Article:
Report: Novelist's Son Dies of OD After Baby's Drug Death

Daniel Auster was charged earlier this month in daughter's death
By Rob Quinn,  Newser Staff
Posted Apr 28, 2022 1:48 PM CDT
Report: Novelist's Son Dies of OD After Baby's Drug Death
"This case is painfully tragic, and Mr. Auster remains devastated over the loss of his beloved daughter Ruby," lawyer John Godfrey said at a hearing last week.   (Getty Images/Darwin Brandis)

Novelist Paul Auster has now lost both his only son and his baby granddaughter to drugs. Law enforcement sources tell the New York Post that Daniel Auster, 44, died Tuesday from what is believed to be an accidental drug overdose. Less than 10 days earlier, Auster was charged with manslaughter, criminally negligent homicide, and endangering the welfare of a child in the Nov. 1 overdose death of his 10-month-old daughter, Ruby, the New York Times reports. Ruby was found unconscious in Auster's Brooklyn home and was pronounced dead at Brooklyn Methodist Hospital.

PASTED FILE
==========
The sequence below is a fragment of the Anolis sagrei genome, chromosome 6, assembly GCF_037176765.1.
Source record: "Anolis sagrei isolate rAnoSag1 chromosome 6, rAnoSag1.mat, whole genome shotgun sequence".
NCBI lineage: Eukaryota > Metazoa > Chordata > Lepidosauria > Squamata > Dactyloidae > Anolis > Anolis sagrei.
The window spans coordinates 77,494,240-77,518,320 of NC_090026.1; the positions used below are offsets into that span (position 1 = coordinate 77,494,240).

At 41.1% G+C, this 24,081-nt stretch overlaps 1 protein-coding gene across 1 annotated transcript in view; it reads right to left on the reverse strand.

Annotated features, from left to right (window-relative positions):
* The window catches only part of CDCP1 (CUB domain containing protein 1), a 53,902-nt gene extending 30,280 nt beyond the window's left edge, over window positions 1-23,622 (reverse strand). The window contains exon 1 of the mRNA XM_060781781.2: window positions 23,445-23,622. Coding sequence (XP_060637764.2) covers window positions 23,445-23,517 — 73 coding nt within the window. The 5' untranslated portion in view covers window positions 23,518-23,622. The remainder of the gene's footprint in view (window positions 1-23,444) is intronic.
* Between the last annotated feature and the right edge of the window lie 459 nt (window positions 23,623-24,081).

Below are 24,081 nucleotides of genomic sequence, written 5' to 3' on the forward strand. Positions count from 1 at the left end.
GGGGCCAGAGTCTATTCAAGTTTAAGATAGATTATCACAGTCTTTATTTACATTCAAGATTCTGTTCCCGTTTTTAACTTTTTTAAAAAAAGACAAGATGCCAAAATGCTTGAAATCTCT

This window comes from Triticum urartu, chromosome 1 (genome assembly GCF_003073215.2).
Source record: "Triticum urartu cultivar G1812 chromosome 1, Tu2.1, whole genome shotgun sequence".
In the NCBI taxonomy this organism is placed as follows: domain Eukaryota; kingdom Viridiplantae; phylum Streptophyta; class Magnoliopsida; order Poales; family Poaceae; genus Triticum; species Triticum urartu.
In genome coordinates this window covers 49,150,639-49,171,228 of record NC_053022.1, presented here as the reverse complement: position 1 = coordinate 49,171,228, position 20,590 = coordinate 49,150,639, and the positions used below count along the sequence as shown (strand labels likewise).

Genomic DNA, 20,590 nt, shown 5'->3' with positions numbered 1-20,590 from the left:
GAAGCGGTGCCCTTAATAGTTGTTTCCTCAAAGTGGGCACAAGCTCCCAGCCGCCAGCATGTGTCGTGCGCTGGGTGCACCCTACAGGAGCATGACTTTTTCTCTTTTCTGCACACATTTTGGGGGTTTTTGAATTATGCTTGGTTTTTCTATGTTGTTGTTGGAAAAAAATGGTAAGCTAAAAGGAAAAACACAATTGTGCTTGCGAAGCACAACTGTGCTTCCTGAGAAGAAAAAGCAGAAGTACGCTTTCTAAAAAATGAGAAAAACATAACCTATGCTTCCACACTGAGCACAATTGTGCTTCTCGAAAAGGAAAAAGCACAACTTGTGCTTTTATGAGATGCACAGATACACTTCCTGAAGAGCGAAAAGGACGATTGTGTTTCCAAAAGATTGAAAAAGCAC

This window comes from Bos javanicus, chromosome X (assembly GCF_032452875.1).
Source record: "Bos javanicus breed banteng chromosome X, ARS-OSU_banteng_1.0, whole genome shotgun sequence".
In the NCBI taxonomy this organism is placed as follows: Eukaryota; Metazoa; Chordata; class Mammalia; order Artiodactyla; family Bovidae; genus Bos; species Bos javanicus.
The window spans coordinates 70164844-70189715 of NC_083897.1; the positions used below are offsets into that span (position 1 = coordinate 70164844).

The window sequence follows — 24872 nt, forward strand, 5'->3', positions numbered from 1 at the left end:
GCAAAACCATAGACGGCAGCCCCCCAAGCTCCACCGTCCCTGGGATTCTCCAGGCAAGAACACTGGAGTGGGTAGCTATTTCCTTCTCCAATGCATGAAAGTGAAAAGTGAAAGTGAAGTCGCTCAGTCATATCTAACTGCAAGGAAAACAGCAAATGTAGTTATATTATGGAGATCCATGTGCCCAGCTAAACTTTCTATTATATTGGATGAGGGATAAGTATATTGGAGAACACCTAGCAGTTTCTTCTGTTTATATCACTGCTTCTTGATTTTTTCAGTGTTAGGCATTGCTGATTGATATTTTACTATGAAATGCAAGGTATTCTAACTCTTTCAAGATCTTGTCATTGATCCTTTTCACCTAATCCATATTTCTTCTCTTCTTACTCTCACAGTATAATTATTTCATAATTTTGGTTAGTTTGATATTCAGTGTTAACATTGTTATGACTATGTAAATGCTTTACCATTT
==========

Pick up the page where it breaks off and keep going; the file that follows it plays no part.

The medical examiner determined that she died from "acute intoxication by the combined effects of fentanyl and heroin," CBS reports. According to court papers, Auster's wife, Zuzan Smith, told police the baby was fine before she left for work that morning. Auster told police that he injected himself with heroin and fell asleep with the baby next to him in the bed. Auster told police that he woke up to find Ruby "blue, lifeless, and unresponsive" and gave her the overdose-reversal drug Narcan before he called 911, the Times reports. The criminal complaint filed against Auster didn't say how the baby ingested the drugs.

According to the Post's sources, investigators believe Auster's overdose was probably accidental because the dose was no more than he would usually take. At a hearing last week, a judge set his bail at $100,000 cash or $250,000 bond. A lawyer said Auster was in drug treatment and had recently been sober. Works including The New York Trilogy and Moon Palace have made Paul Auster one of New York City's most celebrated writers, Gothamist reports. The narrator of his 2003 novel Oracle Night is a writer whose son is a drug addict. (More drug overdose stories.)

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